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I took on the task of changing the timing chain, guides, tensioner, and sprockets on a 4 cylinder 2.9L GM engine that comes equipped in GMC Canyon, Chevrolet Colorado, Hummer, Isuzu Ascender, and Chevrolet Envoy. It was no easy feat, but there wasn't really anything difficult about changing the timing chain. Really, the only problem was how the engine was engineered - it took an excessive amount of time to remove all the components in the way of accessing the timing chain.

Since Chevy or GMC products are not my bread and butter, I took to the internet to find a detailed guide on replacing the timing components. I didn't find much in my search except basic instructions, so I decided to write a detailed how to guide on changing the timing chain on your Chevy Colorado or GMC Canyon specifically, although the guide will work for other makes and models.

The 3.5L EcoBoost is great engine with a few problematic complaints as of late. These engine that comes buried inside the F150 as well as the Taurus SHO has been seeing a little growing pains concerning the timing chain. I mean that statement very literally - the timing chains are stretching causing all sorts of problems. A stretching chain starts out to cause a few drivability issues, maybe a little bit of noise, then escalates into a full blown teardown due to bent valves. I love these 3.5L EcoBoost engines, but this is definitely an issue.

The PowerShift DPS6 transmission that is used in the Focus and Fiesta body models is almost a modern marvel. There have been a few other manufacturers to try out a similar approach, but none on large of a scale in the United States as the market that Ford controls with the Focus and Fiesta. One of the major problems with this transmission is the customer expectation and a lack of communication from selling dealers. Of course, there were a number of other common problems, failures, and hiccups that are haunting the DPS6 PowerShift.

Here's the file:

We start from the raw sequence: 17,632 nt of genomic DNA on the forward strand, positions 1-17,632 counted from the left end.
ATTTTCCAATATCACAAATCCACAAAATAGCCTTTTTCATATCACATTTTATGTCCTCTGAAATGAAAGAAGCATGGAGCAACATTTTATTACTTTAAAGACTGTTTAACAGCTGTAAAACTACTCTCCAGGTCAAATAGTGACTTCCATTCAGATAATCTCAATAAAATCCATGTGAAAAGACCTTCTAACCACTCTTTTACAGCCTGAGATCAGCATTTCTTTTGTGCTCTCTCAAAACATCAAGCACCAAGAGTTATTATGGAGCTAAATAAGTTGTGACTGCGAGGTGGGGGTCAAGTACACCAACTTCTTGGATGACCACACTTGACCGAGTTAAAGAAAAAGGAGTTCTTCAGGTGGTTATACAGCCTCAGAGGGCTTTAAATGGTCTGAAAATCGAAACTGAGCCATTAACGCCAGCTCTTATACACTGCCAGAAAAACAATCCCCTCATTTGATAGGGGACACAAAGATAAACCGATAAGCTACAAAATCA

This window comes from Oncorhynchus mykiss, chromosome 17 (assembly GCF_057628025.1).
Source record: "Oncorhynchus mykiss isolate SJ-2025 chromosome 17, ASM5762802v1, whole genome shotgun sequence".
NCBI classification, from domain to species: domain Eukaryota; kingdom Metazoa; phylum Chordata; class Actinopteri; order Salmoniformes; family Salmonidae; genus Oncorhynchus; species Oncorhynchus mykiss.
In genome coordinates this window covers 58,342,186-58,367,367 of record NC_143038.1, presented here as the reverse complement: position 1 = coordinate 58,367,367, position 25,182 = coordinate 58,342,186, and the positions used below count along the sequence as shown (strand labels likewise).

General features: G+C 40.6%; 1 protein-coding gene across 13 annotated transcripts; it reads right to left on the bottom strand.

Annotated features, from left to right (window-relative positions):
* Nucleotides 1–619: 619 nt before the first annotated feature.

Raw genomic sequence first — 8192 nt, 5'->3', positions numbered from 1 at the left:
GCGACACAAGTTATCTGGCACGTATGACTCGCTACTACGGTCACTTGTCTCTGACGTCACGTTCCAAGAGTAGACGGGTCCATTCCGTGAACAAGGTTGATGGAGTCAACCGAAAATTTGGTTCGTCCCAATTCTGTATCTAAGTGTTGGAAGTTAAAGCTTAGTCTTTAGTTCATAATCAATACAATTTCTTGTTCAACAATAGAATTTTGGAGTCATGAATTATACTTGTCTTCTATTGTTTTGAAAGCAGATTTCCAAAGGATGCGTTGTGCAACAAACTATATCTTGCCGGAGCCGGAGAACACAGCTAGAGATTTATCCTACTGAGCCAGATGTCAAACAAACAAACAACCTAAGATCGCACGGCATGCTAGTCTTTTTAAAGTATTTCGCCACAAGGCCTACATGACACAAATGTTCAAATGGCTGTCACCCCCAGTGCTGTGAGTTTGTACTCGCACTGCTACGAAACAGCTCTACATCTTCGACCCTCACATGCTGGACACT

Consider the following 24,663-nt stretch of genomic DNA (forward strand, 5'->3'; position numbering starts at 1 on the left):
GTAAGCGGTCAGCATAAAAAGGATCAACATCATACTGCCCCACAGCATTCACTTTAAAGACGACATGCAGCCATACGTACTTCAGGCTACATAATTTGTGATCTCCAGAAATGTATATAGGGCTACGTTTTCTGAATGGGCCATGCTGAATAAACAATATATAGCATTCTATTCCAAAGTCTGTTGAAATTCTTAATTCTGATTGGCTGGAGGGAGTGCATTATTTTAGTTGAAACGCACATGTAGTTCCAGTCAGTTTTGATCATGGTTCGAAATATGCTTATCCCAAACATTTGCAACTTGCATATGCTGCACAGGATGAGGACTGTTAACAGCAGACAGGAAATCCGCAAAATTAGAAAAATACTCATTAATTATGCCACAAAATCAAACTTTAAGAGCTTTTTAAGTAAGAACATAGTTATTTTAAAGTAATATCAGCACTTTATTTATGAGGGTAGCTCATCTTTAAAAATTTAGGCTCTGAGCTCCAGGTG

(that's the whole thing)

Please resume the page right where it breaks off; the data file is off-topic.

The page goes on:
Have you ever wondered about venturing into a career in the automotive world? If so, I have something to tell you that may change your mind. I have 7 things to tell you to be exact. Hopefully you read this article before you make any rash decisions. If you know someone who is contemplating making a jump into this career, maybe you should share this article with them.

Almost everyone with a Ford truck has at least noticed the extensive amount of rust buildup in and on the bed of a F250 through F450. The rust forms on the bed side flares and under the bed on the support structure. Usually the rust has gotten so bad that the only correct repair is replacing the bed or removing the bed to weld in new support rails underneath. Many of you have surely thought to yourself "How hard is it to remove my Ford pickup bed?".  Well, here I am to tell you that it is pretty straight forward an easily accomplished with the right equipment.